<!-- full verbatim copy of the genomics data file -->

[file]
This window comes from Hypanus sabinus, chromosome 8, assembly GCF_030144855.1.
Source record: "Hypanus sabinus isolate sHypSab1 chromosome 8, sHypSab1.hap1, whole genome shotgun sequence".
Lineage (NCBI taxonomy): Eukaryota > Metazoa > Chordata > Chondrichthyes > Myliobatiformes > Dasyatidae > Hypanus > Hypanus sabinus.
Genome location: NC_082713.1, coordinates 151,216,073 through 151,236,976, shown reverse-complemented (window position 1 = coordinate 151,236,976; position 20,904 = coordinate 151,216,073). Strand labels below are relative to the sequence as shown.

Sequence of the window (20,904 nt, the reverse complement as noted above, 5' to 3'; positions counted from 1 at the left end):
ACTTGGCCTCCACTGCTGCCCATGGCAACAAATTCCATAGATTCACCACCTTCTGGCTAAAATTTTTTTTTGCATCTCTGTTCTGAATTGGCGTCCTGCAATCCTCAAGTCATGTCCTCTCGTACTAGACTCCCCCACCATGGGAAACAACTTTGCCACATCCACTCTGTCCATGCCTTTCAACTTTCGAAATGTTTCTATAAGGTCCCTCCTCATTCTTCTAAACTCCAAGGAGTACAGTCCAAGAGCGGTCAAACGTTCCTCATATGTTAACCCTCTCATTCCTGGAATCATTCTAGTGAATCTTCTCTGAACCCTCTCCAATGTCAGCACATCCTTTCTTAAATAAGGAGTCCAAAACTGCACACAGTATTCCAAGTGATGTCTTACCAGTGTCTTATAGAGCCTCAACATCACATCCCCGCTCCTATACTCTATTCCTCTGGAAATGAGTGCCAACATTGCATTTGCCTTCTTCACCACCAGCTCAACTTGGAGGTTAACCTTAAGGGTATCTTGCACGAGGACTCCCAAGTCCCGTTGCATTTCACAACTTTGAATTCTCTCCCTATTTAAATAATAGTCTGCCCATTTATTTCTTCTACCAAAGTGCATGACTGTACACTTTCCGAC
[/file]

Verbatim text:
This window comes from Hypanus sabinus, chromosome 8, assembly GCF_030144855.1.
Source record: "Hypanus sabinus isolate sHypSab1 chromosome 8, sHypSab1.hap1, whole genome shotgun sequence".
Lineage (NCBI taxonomy): Eukaryota > Metazoa > Chordata > Chondrichthyes > Myliobatiformes > Dasyatidae > Hypanus > Hypanus sabinus.
Genome location: NC_082713.1, coordinates 151,216,073 through 151,236,976, shown reverse-complemented (window position 1 = coordinate 151,236,976; position 20,904 = coordinate 151,216,073). Strand labels below are relative to the sequence as shown.

Sequence of the window (20,904 nt, the reverse complement as noted above, 5' to 3'; positions counted from 1 at the left end):
ACTTGGCCTCCACTGCTGCCCATGGCAACAAATTCCATAGATTCACCACCTTCTGGCTAAAATTTTTTTTTGCATCTCTGTTCTGAATTGGCGTCCTGCAATCCTCAAGTCATGTCCTCTCGTACTAGACTCCCCCACCATGGGAAACAACTTTGCCACATCCACTCTGTCCATGCCTTTCAACTTTCGAAATGTTTCTATAAGGTCCCTCCTCATTCTTCTAAACTCCAAGGAGTACAGTCCAAGAGCGGTCAAACGTTCCTCATATGTTAACCCTCTCATTCCTGGAATCATTCTAGTGAATCTTCTCTGAACCCTCTCCAATGTCAGCACATCCTTTCTTAAATAAGGAGTCCAAAACTGCACACAGTATTCCAAGTGATGTCTTACCAGTGTCTTATAGAGCCTCAACATCACATCCCCGCTCCTATACTCTATTCCTCTGGAAATGAGTGCCAACATTGCATTTGCCTTCTTCACCACCAGCTCAACTTGGAGGTTAACCTTAAGGGTATCTTGCACGAGGACTCCCAAGTCCCGTTGCATTTCACAACTTTGAATTCTCTCCCTATTTAAATAATAGTCTGCCCATTTATTTCTTCTACCAAAGTGCATGACTGTACACTTTCCGAC